Oakwood library earns four-star rating, seeks levy passage

Wright Memorial Public Library earned a four-star rating in the 2019 Library Journal Star Library report, ranking 19th overall among libraries of its size in the nation. The designation comes as the library is seeking to pass a levy in March.

Wright Memorial Public Library earned a four-star rating in the 2019 Library Journal Star Library report, ranking 19th overall among libraries of its size in the nation. The designation comes as the library is seeking to pass a levy in March.

The Library Journal index, based on 2017 statistics, measures how much the local community uses key services of their public library compared to peer libraries. The five services measured are circulation, visits, program attendance, public internet use and Wi-Fi sessions.

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Wright Library ranked 19th overall of the 1,251 libraries evaluated in its expenditure category ($1 million – $4.9 million). This is the second consecutive four-star rating for Wright Library.

“This designation is an affirmation that Wright Library is delivering on its mission, and that the services we provide are highly valued by the Oakwood community,” said Library Director Kristi Hale.

Wright Library earned the four-star rating for the first time in 2018. Previously, the library earned three-star ratings in 2017, 2010, 2009, 2008.

This year library officials have placed a 1.5-mill levy on the March 17 ballot, that if approved, would pay for operations.

If passed, it would cost property owners about $52 annually per $100,000 of assessed home value.

The proposed levy has been certified by the county auditor to generate $474,307 annually for the library.

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Wright Library Board President Joe Fulford said its passage would help make up for funding cuts.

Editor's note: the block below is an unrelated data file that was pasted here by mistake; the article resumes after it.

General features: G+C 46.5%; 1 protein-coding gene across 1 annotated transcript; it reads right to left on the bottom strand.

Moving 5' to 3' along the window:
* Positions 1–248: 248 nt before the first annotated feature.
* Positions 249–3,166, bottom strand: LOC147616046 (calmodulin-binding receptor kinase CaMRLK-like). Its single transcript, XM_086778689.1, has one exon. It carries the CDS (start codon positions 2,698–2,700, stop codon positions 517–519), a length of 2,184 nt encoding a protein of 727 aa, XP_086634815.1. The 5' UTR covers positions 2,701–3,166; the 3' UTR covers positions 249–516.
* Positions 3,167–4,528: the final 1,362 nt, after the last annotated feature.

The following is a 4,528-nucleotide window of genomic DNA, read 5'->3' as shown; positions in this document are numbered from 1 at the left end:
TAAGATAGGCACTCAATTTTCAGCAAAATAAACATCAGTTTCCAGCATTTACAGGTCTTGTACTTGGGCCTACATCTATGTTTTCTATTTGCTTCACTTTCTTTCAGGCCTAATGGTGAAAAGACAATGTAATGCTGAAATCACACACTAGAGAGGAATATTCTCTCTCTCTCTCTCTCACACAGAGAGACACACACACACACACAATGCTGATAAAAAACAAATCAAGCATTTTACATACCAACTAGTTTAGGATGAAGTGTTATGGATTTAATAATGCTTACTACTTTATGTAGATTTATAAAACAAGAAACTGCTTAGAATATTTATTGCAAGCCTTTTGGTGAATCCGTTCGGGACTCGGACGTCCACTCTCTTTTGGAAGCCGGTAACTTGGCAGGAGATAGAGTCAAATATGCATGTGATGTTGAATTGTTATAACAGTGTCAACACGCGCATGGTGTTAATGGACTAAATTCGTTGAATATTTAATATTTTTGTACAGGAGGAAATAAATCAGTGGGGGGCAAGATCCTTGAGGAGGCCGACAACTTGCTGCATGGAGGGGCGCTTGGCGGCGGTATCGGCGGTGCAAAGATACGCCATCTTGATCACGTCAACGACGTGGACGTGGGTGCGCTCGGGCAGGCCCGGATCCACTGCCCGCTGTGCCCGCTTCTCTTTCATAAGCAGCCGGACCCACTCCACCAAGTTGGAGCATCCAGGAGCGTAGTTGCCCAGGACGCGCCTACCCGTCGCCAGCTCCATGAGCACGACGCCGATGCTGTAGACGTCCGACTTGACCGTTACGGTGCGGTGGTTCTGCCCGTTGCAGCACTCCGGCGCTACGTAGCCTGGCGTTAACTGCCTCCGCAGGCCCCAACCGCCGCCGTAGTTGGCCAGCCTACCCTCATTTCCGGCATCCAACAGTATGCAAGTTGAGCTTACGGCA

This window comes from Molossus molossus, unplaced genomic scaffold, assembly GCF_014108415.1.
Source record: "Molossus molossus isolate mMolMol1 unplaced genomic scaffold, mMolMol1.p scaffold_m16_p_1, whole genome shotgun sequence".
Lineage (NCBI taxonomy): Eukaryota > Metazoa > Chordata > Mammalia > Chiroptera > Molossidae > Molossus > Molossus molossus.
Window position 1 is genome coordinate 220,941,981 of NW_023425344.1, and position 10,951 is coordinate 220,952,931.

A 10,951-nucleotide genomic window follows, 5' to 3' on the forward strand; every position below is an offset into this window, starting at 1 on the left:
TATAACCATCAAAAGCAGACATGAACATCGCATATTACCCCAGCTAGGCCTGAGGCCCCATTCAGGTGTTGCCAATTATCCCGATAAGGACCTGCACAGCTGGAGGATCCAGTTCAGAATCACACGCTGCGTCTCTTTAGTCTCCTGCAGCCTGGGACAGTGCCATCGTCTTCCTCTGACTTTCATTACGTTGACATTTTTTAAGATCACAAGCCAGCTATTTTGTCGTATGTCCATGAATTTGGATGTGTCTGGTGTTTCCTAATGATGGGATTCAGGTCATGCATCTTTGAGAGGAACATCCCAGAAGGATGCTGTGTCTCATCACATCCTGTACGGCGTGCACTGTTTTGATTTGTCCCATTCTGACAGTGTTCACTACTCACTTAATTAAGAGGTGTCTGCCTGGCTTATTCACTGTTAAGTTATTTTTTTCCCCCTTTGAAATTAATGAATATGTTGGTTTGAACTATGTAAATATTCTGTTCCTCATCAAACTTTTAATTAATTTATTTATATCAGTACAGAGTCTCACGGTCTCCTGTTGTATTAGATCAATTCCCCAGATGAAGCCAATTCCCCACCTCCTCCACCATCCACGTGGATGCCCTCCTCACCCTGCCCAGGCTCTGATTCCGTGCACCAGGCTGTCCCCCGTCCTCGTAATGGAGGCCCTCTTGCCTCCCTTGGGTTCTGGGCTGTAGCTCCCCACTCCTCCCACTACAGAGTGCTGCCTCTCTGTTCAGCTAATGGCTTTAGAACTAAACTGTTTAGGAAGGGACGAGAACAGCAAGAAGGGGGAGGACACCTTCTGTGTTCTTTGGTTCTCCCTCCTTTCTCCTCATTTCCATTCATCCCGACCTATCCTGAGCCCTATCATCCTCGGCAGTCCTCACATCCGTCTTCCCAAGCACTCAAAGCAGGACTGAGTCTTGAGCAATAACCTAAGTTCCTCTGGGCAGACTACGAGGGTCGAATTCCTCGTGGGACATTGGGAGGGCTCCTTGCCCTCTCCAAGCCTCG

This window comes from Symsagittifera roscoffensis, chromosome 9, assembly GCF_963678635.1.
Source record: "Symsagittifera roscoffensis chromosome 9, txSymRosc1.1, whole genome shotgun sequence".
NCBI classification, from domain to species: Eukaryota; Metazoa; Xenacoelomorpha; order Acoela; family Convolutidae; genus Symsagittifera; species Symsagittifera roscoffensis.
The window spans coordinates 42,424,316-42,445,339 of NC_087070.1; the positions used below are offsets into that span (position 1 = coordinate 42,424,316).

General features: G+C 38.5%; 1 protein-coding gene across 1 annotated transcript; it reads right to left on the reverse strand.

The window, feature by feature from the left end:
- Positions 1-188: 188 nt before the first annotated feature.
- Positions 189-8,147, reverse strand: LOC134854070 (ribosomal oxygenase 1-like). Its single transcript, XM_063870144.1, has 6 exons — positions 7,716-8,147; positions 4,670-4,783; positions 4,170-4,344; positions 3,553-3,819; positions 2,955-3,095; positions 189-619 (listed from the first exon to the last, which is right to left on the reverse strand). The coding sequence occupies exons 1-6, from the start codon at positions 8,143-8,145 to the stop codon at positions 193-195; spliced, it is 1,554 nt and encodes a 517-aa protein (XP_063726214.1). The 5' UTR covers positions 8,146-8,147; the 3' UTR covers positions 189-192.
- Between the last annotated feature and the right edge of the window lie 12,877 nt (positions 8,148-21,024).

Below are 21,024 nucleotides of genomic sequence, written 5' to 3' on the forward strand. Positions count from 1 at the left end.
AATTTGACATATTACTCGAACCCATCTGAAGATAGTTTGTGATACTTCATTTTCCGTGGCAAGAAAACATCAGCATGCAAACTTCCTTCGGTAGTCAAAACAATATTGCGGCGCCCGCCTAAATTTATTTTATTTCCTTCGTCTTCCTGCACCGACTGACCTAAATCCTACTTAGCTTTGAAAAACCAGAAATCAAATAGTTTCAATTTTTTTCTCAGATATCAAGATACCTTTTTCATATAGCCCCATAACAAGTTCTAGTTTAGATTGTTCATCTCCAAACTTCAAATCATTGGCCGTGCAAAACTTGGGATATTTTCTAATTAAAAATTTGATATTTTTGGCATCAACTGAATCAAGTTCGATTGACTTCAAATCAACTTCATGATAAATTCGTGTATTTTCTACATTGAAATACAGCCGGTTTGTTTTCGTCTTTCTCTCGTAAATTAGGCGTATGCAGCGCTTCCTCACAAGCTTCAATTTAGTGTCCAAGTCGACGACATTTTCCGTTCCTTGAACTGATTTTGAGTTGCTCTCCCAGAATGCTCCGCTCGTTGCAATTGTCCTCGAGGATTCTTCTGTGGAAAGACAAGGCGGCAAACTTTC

“Over the past decade, steep decreases in Ohio state funding means Wright Library operates with much less revenue than it received in 2008,” Fulford said. “This levy will ensure that Wright Library can continue providing the services, staff, facilities and materials that the Oakwood community values.”

The library — which has not had new tax revenue since 2009 — has cut costs, put off building maintenance, reduced staffing and sought private donations, according to library officials. They said that Wright Library’s expenditures are expected to exceed revenues this year.

The levy would fund both long-term operations and essential repairs and improvements to the building, phased over time, and within the current footprint, according to Hale.

She added property taxes to support Wright Library constitute 1.4% of Oakwood property owners’ total tax bill. Oakwood taxpayers do not support other library districts. Oakwood’s library property taxes solely support Wright Library.

“Along with seeking tax support, the library is committed to raising private dollars for facility needs,” Hale said. “Philanthropy will be an important part of this process. Securing private grant monies along with state and local tax dollars is key to moving forward affordably.”

The library will host four community information sessions about the upcoming operations levy. They are slated to begin at 7 p.m. on Wednesday, Jan. 29; 7 p.m. on Tuesday, Feb. 11.; 7 p.m. on Thursday, Feb. 27, and then at 10:30 a.m. on Saturday, Feb. 29.

The information meetings will be held at Wright Library and are open to the public.

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